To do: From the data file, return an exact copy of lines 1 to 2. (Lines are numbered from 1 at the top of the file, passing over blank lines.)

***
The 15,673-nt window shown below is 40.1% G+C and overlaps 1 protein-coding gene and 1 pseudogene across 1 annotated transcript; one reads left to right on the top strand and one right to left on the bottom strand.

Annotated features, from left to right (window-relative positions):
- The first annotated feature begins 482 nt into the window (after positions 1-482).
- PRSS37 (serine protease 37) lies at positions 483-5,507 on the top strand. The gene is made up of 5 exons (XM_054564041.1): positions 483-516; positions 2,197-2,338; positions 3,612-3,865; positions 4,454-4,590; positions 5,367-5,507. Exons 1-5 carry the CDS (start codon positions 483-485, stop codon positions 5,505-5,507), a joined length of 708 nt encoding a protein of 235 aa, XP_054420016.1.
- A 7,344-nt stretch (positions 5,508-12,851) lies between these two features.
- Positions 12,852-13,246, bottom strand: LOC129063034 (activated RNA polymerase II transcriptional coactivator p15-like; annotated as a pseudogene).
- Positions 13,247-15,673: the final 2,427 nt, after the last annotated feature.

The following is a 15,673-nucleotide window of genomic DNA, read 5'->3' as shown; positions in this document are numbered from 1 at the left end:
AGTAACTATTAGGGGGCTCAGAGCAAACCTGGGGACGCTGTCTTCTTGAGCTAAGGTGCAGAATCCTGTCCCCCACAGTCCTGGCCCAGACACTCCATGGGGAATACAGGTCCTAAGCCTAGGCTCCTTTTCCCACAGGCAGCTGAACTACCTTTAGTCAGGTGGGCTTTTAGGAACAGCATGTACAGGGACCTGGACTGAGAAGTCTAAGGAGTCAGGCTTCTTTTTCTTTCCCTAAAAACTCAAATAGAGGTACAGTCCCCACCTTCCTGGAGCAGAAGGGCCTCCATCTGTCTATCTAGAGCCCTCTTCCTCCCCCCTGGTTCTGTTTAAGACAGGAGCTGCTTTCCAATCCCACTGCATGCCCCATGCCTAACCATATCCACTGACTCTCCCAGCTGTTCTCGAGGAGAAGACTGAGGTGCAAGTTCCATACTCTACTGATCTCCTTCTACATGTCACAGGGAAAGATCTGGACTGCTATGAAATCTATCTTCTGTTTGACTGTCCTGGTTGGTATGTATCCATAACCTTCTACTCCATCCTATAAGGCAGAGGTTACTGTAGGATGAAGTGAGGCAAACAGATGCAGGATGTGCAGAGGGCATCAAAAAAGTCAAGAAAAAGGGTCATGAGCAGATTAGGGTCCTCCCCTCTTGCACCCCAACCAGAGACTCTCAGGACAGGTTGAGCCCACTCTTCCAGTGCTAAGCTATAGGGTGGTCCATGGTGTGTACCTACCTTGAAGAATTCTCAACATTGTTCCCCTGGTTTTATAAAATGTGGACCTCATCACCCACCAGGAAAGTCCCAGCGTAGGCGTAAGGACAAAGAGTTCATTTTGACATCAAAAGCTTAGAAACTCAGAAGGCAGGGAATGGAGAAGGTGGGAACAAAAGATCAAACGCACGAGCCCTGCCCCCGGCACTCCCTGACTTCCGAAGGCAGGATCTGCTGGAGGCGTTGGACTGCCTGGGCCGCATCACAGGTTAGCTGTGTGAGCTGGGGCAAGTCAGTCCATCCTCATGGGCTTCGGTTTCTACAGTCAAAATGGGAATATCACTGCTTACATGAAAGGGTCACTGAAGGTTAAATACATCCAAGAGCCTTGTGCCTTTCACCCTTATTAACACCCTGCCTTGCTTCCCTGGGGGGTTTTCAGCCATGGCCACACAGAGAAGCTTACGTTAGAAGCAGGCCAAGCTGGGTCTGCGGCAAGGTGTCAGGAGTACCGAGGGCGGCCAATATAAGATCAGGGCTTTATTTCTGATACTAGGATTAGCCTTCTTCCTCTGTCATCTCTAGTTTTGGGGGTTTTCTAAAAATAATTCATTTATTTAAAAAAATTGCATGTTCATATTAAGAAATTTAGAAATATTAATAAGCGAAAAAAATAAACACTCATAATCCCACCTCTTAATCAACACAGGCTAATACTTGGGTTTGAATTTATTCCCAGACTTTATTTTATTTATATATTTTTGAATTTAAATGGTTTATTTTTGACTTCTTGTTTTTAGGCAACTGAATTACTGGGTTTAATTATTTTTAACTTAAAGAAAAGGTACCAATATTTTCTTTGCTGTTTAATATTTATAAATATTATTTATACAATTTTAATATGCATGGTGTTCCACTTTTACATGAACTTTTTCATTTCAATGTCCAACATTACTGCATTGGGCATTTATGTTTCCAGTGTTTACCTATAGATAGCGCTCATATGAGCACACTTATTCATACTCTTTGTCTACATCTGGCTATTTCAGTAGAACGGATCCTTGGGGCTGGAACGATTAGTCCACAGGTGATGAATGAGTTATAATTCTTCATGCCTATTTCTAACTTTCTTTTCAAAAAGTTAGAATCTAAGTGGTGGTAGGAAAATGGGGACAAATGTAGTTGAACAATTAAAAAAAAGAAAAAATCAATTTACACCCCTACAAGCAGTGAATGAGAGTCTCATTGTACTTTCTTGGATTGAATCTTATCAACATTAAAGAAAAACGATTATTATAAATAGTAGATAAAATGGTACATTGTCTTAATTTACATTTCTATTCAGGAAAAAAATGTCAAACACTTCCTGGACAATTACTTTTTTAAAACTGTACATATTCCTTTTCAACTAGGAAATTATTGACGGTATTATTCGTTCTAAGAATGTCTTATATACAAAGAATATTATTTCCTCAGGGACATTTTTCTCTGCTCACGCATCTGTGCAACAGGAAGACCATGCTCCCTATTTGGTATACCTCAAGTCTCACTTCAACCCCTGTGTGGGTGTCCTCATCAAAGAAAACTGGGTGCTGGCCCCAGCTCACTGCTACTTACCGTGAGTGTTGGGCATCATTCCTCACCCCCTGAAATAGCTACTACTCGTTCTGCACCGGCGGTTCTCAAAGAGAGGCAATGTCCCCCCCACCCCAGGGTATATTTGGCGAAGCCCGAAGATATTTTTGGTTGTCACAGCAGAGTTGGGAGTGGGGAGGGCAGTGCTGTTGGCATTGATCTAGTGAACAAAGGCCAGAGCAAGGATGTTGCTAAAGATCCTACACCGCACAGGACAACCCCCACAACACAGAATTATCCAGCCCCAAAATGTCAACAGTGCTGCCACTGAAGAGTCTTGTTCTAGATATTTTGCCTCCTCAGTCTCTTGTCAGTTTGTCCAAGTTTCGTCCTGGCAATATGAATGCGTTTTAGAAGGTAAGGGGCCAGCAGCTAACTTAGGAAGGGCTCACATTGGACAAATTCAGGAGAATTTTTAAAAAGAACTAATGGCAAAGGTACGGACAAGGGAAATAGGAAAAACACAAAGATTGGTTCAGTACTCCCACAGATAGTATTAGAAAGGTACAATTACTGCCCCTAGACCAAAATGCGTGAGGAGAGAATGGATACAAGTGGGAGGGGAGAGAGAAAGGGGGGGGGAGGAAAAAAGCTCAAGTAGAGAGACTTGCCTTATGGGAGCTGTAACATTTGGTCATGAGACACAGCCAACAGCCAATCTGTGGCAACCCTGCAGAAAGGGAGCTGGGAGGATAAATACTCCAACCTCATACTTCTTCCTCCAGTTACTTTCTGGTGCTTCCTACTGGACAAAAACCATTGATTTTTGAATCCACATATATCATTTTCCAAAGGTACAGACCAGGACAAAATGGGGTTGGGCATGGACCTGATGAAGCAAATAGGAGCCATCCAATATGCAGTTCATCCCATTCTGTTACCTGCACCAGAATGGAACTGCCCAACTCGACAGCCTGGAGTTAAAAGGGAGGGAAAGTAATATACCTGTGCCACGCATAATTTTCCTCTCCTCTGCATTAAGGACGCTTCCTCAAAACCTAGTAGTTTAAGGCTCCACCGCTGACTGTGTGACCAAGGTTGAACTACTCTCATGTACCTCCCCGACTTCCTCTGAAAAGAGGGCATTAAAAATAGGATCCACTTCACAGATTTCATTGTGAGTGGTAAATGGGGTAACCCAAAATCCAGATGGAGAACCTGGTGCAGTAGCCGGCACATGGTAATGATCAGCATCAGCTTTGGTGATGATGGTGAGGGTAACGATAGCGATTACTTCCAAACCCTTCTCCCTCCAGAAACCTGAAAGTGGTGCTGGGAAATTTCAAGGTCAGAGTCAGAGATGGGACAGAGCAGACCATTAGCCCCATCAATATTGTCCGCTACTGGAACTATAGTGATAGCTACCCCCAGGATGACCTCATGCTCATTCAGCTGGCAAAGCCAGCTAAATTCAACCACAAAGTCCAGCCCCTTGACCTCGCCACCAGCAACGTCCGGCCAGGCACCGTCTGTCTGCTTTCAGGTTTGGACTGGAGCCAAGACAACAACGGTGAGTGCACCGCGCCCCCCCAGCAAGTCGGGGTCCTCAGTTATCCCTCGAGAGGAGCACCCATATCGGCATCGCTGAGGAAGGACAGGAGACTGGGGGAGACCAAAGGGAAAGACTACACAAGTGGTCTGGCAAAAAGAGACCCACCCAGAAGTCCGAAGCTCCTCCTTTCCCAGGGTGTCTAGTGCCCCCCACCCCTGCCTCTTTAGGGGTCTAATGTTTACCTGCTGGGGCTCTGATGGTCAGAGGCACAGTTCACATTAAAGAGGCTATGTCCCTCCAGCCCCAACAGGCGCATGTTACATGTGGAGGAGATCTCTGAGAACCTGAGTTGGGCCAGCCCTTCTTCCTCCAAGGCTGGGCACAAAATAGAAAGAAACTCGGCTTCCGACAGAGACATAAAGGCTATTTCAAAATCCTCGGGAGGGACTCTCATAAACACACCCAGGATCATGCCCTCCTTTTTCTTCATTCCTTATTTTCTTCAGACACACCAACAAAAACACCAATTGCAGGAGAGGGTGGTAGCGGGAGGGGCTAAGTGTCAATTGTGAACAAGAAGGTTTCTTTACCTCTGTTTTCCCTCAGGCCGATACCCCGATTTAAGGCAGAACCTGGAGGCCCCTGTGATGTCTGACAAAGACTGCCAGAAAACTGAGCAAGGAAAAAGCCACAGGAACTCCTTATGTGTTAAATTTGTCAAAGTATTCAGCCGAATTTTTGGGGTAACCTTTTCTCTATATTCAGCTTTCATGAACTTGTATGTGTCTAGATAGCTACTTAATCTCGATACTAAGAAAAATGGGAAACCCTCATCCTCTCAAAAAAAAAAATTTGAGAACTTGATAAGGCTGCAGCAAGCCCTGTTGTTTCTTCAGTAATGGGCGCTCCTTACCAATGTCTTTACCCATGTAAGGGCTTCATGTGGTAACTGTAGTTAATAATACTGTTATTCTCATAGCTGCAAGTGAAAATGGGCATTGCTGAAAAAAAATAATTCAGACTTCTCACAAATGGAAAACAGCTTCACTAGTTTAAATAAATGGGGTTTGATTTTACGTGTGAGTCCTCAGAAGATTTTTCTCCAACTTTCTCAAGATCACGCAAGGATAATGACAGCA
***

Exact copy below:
The 15,673-nt window shown below is 40.1% G+C and overlaps 1 protein-coding gene and 1 pseudogene across 1 annotated transcript; one reads left to right on the top strand and one right to left on the bottom strand.

Annotated features, from left to right (window-relative positions):